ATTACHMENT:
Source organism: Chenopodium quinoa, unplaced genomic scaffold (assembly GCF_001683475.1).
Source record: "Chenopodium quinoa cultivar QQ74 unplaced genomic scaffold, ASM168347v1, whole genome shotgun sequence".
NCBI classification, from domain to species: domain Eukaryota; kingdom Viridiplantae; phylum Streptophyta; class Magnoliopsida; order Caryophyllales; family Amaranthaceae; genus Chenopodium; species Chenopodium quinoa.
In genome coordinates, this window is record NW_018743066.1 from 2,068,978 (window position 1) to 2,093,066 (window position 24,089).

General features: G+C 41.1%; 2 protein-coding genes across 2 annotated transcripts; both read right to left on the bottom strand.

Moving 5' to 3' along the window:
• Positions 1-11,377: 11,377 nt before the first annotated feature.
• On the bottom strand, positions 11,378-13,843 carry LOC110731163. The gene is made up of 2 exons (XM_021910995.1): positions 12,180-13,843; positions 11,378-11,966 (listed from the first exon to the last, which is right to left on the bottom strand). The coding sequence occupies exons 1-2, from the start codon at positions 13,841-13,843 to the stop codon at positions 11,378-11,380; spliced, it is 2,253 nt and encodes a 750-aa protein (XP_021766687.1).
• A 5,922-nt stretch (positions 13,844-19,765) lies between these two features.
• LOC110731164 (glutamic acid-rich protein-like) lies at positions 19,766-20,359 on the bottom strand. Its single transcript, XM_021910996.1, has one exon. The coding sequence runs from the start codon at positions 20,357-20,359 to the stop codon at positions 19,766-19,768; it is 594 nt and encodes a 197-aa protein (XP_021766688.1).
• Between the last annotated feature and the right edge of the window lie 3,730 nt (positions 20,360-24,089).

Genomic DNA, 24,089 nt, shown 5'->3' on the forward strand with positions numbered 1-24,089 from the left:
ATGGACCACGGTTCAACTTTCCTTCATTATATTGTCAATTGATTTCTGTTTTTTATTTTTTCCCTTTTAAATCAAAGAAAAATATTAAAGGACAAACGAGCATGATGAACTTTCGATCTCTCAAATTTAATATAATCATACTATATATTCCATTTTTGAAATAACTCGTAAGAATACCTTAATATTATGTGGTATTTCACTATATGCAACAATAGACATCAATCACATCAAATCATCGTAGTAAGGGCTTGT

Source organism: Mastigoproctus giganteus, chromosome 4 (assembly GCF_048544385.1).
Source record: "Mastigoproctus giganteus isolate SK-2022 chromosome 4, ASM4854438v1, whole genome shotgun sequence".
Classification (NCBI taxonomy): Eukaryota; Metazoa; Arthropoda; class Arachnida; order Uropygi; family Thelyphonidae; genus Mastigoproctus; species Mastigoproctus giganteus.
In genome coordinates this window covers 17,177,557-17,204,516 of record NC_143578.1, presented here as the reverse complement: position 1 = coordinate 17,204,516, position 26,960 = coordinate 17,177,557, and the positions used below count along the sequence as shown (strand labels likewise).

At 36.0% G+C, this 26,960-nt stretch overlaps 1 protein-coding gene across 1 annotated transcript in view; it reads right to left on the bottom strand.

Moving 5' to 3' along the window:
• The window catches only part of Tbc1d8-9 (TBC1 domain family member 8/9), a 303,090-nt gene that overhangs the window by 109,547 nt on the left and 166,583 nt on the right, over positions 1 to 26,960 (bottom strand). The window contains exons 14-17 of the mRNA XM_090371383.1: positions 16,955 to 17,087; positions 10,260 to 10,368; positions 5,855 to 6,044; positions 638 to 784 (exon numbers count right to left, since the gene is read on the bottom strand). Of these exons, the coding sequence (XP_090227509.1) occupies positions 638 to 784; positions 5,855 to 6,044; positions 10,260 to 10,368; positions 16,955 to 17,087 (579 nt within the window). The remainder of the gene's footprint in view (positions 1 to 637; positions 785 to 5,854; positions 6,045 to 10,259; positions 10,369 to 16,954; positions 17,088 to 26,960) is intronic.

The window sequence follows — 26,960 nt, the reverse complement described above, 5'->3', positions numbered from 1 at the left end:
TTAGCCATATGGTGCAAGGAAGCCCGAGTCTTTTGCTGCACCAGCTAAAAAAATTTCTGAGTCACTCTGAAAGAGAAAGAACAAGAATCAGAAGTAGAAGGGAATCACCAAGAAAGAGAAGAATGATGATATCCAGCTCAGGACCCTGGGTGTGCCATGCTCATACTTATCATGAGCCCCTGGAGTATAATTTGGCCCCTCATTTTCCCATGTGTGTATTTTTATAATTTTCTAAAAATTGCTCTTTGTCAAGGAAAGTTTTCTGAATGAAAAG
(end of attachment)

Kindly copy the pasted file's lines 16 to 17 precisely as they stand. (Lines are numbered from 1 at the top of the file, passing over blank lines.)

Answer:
Classification (NCBI taxonomy): Eukaryota; Metazoa; Arthropoda; class Arachnida; order Uropygi; family Thelyphonidae; genus Mastigoproctus; species Mastigoproctus giganteus.
In genome coordinates this window covers 17,177,557-17,204,516 of record NC_143578.1, presented here as the reverse complement: position 1 = coordinate 17,204,516, position 26,960 = coordinate 17,177,557, and the positions used below count along the sequence as shown (strand labels likewise).